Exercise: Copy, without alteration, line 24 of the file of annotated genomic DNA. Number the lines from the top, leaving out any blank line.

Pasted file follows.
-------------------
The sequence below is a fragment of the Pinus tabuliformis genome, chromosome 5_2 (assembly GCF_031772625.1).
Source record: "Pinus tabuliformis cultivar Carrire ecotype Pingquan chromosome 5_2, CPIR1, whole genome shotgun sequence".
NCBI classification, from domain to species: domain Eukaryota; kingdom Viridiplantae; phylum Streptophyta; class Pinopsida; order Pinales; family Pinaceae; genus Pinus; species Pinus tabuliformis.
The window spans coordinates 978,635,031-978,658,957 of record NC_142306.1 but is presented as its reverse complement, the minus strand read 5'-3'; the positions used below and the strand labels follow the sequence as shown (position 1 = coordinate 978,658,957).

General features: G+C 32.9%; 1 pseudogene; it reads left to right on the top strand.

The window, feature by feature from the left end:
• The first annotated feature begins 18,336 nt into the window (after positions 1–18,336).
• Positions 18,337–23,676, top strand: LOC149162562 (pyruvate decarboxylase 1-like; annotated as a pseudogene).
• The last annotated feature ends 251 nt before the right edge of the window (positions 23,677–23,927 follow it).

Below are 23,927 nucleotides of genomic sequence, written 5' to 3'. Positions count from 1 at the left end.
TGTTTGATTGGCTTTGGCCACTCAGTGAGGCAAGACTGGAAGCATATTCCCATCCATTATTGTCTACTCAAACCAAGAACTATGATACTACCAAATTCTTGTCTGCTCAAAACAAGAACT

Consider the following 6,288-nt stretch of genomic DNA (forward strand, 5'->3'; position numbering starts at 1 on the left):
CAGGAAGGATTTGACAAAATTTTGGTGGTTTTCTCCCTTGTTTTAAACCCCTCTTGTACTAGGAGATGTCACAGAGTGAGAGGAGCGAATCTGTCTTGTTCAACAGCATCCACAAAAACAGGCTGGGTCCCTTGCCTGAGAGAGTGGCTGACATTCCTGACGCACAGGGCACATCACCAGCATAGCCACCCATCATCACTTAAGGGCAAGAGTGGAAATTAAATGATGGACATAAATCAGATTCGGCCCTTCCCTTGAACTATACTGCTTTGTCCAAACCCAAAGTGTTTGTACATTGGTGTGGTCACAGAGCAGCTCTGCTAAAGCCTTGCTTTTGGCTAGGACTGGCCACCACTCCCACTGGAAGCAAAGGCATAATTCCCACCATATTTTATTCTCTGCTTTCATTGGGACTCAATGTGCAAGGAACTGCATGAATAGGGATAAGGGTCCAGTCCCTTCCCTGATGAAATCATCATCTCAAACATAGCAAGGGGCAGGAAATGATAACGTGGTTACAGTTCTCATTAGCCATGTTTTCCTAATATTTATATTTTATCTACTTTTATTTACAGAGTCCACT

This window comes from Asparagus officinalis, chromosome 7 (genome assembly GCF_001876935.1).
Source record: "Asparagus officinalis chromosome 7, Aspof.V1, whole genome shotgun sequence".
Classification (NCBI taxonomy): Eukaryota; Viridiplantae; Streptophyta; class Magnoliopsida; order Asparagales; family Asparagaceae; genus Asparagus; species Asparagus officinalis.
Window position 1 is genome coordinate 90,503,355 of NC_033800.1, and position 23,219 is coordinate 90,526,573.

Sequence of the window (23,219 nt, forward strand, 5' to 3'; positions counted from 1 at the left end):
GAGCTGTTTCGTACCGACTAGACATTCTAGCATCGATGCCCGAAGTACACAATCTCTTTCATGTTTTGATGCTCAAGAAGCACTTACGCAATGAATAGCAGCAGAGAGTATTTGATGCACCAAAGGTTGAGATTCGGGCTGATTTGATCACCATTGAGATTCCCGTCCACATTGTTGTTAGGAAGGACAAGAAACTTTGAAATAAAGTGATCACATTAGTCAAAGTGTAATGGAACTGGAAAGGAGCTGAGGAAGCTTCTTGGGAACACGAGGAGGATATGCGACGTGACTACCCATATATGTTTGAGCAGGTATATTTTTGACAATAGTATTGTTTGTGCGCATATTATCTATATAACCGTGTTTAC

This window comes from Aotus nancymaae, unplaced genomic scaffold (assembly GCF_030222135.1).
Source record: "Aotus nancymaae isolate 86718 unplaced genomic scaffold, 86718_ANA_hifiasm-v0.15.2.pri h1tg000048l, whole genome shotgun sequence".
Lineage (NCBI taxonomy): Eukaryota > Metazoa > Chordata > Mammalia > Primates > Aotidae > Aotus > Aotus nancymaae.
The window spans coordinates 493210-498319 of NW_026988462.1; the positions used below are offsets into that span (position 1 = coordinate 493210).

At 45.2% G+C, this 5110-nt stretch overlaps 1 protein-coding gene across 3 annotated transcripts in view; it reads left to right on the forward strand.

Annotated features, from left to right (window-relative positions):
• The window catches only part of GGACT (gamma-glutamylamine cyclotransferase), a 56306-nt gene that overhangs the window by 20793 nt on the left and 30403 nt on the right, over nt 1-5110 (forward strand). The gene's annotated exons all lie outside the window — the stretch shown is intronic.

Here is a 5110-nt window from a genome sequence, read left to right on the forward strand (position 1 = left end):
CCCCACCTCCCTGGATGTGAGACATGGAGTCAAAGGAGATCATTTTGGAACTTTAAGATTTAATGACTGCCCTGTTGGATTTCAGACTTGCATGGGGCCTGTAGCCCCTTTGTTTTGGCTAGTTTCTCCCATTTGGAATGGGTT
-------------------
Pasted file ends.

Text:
At 45.2% G+C, this 5110-nt stretch overlaps 1 protein-coding gene across 3 annotated transcripts in view; it reads left to right on the forward strand.